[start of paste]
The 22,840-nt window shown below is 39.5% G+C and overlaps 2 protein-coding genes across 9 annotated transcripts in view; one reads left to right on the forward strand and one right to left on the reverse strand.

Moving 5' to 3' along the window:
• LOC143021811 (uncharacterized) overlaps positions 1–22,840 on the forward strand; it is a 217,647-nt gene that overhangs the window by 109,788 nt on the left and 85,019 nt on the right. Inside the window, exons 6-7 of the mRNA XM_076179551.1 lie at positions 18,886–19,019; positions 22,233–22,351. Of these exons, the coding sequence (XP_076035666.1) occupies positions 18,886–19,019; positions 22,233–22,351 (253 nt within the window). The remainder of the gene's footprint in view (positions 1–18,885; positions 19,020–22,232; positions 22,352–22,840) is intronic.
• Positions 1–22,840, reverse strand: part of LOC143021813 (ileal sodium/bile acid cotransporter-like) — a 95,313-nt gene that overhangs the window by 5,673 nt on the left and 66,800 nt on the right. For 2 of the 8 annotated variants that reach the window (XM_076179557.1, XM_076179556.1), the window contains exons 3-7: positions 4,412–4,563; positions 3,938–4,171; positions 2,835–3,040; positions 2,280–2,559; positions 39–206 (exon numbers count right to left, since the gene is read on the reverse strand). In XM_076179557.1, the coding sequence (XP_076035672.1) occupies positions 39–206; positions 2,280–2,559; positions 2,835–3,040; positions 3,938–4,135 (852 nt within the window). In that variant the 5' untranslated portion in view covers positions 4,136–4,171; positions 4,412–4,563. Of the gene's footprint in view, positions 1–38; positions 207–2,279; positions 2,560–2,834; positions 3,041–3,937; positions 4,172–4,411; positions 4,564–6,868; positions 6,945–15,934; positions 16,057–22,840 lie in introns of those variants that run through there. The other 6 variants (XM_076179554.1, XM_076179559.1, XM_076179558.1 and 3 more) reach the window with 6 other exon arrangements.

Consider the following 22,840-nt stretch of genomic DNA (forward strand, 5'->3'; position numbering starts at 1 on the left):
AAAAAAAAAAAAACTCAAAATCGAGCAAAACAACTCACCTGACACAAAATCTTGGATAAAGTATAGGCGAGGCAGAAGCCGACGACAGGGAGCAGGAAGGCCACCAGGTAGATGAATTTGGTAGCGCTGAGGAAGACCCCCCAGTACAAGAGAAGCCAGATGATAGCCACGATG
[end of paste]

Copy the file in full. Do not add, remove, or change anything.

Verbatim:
The 22,840-nt window shown below is 39.5% G+C and overlaps 2 protein-coding genes across 9 annotated transcripts in view; one reads left to right on the forward strand and one right to left on the reverse strand.

Moving 5' to 3' along the window:
• LOC143021811 (uncharacterized) overlaps positions 1–22,840 on the forward strand; it is a 217,647-nt gene that overhangs the window by 109,788 nt on the left and 85,019 nt on the right. Inside the window, exons 6-7 of the mRNA XM_076179551.1 lie at positions 18,886–19,019; positions 22,233–22,351. Of these exons, the coding sequence (XP_076035666.1) occupies positions 18,886–19,019; positions 22,233–22,351 (253 nt within the window). The remainder of the gene's footprint in view (positions 1–18,885; positions 19,020–22,232; positions 22,352–22,840) is intronic.
• Positions 1–22,840, reverse strand: part of LOC143021813 (ileal sodium/bile acid cotransporter-like) — a 95,313-nt gene that overhangs the window by 5,673 nt on the left and 66,800 nt on the right. For 2 of the 8 annotated variants that reach the window (XM_076179557.1, XM_076179556.1), the window contains exons 3-7: positions 4,412–4,563; positions 3,938–4,171; positions 2,835–3,040; positions 2,280–2,559; positions 39–206 (exon numbers count right to left, since the gene is read on the reverse strand). In XM_076179557.1, the coding sequence (XP_076035672.1) occupies positions 39–206; positions 2,280–2,559; positions 2,835–3,040; positions 3,938–4,135 (852 nt within the window). In that variant the 5' untranslated portion in view covers positions 4,136–4,171; positions 4,412–4,563. Of the gene's footprint in view, positions 1–38; positions 207–2,279; positions 2,560–2,834; positions 3,041–3,937; positions 4,172–4,411; positions 4,564–6,868; positions 6,945–15,934; positions 16,057–22,840 lie in introns of those variants that run through there. The other 6 variants (XM_076179554.1, XM_076179559.1, XM_076179558.1 and 3 more) reach the window with 6 other exon arrangements.

Consider the following 22,840-nt stretch of genomic DNA (forward strand, 5'->3'; position numbering starts at 1 on the left):
AAAAAAAAAAAAACTCAAAATCGAGCAAAACAACTCACCTGACACAAAATCTTGGATAAAGTATAGGCGAGGCAGAAGCCGACGACAGGGAGCAGGAAGGCCACCAGGTAGATGAATTTGGTAGCGCTGAGGAAGACCCCCCAGTACAAGAGAAGCCAGATGATAGCCACGATG